machines than with humans. Experts say
that may be because students with autism
have difficulty interpreting social cues. RoboKind is drafting 12 learning modules focused
on social situations and emotions for use with
Zeno, which can be programmed to be more
consistent and repetitive with instruction.
The robot can also connect to the Internet and
work with a tablet, Mr. Margolin said.
The company is working on a number of
methods for assessing students, including
facial-recognition tools to determine whether
they are paying attention, frustrated, or seem
to be absorbing the instruction-with the goal
of passing that information to teachers. RoboKind is also developing other ways of assessing behavior, such as determining how many
times a student looks at the robot's eyes-a
skill that is sometimes difficult for students
with autism. The company is working with
10 schools that will pilot-test the robot once
the modules are complete, Mr. Margolin said.
Analyzing Performance Data
Technological advances are helping teachers of students with autism use data more
effectively. New apps and software can instantly analyze, chart, and graph data on
how students with autism have performed
on electronic assessments and activities.
Educational technology company ABPathfinder, for example, can collect and centralize data from many different activities for
students with autism and deliver it to teachers, said ceo and President Jeff Blackwood.
Currently, the Overland Park, Kan., company is working with app Brain Parade to
incorporate students' results directly into
its therapy software. Mr. Blackwood said his
company hopes to partner with other apps to
achieve similar goals.
Software and other technology tools can
also look at data entered by different instructors or paraprofessionals to ensure quality of
instruction, said Anne S. Holmes, the chairwoman of the panel of professional advisers
to the Bethesda, Md.-based Autism Society
"Technology is being used to monitor programs, to ensure consistency, and to look at
accountability," she said. "This new technology lets the paraprofessionals enter information into the system, and a supervisor can
look at the trends and graphs, even across
But not everyone is enamored with the
new technological approaches.
Janet Mino, who teaches a class of students
with autism who are 18 or older at John F.
Kennedy High School in Newark, N.J., said
she uses iPads with her students, mostly for
communication assistance for those who are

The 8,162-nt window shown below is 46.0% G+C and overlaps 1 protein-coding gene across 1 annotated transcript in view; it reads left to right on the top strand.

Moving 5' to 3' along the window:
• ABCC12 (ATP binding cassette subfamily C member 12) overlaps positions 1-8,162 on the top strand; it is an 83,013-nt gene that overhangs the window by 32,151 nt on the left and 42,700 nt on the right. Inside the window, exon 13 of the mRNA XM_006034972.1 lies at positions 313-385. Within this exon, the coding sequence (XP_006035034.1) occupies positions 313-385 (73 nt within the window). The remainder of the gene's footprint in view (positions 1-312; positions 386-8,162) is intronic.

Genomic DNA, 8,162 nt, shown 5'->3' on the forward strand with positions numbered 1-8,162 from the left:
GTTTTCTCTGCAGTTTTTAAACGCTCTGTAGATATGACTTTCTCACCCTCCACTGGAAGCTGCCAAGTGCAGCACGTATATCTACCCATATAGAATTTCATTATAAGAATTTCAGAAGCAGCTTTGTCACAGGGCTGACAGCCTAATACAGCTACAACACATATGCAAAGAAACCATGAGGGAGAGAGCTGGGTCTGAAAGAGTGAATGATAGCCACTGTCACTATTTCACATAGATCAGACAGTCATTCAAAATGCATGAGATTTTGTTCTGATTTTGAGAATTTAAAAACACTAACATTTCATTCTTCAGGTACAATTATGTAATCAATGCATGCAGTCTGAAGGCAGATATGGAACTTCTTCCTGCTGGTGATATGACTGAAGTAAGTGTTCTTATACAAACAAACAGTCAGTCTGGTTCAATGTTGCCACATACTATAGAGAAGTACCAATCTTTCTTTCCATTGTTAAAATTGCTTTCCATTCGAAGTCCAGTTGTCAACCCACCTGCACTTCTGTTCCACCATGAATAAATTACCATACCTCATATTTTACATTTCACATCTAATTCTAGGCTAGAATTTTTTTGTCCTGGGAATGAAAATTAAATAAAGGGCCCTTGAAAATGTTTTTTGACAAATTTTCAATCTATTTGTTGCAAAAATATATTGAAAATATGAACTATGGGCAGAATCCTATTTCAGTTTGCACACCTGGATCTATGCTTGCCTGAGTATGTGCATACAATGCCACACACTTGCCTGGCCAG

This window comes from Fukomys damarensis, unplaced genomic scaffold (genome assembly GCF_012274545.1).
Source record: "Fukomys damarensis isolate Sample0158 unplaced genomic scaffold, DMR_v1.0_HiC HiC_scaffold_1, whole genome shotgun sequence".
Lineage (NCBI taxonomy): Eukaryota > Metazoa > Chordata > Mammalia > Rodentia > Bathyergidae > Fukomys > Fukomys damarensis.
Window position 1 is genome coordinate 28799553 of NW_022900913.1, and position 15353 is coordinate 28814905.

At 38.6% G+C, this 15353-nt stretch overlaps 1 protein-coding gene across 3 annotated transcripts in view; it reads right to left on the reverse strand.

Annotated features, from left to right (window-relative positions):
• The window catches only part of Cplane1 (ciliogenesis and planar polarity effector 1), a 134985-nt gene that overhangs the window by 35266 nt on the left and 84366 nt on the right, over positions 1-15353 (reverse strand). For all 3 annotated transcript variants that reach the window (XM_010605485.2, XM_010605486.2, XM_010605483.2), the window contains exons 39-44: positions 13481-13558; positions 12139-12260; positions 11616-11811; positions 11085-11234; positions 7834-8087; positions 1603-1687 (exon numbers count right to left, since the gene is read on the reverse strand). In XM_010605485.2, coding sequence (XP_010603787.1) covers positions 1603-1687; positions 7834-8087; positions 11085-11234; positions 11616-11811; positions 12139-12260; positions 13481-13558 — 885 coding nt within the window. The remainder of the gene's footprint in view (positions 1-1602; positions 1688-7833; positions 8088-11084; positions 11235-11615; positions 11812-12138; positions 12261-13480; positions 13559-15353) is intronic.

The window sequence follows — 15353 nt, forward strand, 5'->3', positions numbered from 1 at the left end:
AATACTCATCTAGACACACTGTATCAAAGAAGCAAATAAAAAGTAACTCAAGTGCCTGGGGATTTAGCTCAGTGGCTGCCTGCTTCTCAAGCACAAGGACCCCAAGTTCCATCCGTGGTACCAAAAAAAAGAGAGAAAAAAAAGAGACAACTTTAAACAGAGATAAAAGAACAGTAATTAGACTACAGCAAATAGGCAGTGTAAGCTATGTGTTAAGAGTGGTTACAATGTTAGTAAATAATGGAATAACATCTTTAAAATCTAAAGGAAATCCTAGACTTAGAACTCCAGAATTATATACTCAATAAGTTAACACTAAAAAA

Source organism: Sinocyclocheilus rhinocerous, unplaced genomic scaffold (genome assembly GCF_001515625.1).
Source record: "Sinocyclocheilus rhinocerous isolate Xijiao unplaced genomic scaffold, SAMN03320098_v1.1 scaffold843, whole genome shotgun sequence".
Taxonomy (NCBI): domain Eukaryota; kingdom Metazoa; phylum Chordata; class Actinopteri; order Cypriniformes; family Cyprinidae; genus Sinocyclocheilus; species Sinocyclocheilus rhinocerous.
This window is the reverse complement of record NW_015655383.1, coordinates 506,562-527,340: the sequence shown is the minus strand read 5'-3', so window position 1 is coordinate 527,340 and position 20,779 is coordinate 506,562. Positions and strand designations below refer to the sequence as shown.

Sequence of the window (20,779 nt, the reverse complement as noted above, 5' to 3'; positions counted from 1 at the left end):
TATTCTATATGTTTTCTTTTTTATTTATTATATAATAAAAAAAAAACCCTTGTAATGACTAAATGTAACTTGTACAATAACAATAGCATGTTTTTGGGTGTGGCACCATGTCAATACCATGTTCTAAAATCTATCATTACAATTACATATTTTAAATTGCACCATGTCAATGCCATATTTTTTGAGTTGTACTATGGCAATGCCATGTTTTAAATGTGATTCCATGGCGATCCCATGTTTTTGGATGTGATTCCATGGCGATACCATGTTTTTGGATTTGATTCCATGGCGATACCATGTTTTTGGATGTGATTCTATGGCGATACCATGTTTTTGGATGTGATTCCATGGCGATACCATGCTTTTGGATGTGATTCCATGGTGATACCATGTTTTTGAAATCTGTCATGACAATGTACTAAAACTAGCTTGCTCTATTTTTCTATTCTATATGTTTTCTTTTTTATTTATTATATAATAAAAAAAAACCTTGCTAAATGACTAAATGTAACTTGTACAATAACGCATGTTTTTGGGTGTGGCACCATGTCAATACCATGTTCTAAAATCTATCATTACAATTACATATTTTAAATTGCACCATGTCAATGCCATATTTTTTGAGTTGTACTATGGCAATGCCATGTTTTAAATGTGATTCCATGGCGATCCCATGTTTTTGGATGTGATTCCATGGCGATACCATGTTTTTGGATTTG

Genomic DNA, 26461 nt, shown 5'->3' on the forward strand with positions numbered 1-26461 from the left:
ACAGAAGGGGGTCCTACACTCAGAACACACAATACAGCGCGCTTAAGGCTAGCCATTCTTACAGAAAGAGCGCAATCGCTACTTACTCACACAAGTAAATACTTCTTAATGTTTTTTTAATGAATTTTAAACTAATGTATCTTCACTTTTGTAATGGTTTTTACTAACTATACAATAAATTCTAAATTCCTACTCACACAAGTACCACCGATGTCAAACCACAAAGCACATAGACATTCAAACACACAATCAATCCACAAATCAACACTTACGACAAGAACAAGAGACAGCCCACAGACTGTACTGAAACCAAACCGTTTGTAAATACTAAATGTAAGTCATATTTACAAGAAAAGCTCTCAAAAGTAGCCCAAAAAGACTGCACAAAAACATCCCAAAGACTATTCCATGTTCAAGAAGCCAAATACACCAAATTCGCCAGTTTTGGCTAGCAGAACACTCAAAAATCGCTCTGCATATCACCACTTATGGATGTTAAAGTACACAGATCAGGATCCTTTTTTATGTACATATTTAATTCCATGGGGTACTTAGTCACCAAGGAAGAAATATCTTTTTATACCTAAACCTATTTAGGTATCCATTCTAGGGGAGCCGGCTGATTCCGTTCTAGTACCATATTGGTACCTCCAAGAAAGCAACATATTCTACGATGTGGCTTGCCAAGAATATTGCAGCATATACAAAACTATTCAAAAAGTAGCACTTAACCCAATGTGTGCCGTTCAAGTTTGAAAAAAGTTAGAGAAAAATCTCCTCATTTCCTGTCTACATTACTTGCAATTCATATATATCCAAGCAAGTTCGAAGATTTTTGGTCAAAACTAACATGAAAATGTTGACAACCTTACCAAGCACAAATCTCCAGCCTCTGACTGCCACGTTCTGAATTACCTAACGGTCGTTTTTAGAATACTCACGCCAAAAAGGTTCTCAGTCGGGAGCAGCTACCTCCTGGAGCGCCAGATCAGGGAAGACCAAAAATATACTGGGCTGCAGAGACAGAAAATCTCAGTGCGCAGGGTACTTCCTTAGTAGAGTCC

But for assessments, she prefers to collect her own data and analyze it by hand.
Ms. Mino said she feels the more traditional
approach helps her develop a deeper understanding of where each student stands in
the learning process.
"When I assess," she said, "I always go
back to paper and pencil." n
and will work to resolve any barriers to the use of assistive devices
before operational testing in the
spring of 2015, she said.
Even aside from the common
core, assistive technologies are blurring the lines between what students with disabilities get versus
the rest of the student population.
In the 10,400-student Janesville,
Wis., school district, for instance,
many of the assistive technologies
used are available for all students
based on the concepts of universal
design for learning, said Kathy
White, an assistive-technology specialist for the district.
Word-prediction software, for
example, which suggests words
visually and aloud as students
write, is one of the most commonly
used assistive technologies in the
district, according to Ms. White. It
can help students with disabilities
struggling to spell or conceptualize
an idea, but it can also help an ongrade-level student writing about
a historical period who needs unfamiliar vocabulary, or a kindergartner who wants to use a big word
but doesn't know how to spell it.
Having such technologies available to all students takes away the
stigma that can arise when it's just
students with disabilities who use
them, Ms. White said.
"I've seen a dramatic shift in the
way these students look at technology," she said, referring to students with disabilities. "They used
to say they didn't want to use it
because they'd be different. Now
we know everyone learns in a different manner."
Districts also have to consider
expenses. Some costs for assistive devices are down, because
the technologies are now built
into the assessments-like a text
reader for example-or because
the technology is getting cheaper.
But that's not the case for everything, said Ms. Hymes.
Of course, the reality is that
even as districts embrace assistive
technologies and accommodations
for more students, that approach
doesn't necessarily carry over to
students' experiences with state
In the 210,000-student Houston
school district, officials have taken
up the udl philosophy. Houston
opted for laptops instead of tablets
for its 1-to-1 computing initiative
in part because that choice allows
all students, including those with
disabilities, to use the same technology, with some add-ons, said
Sowmya Kumar, the assistant superintendent for special education.
All students can also use Kurzweil
software, a text-to-speech tool with
built-in study aids, including a dictionary, a thesaurus, and an ideaorganizing tool.
But on state tests, the majority
of students who don't have ieps
won't have access to assistive technologies or accommodations. It's a
practice that Ms. Kumar hopes to
see shift in the near future. n
Education Week Issue 25 - Technology Counts 2014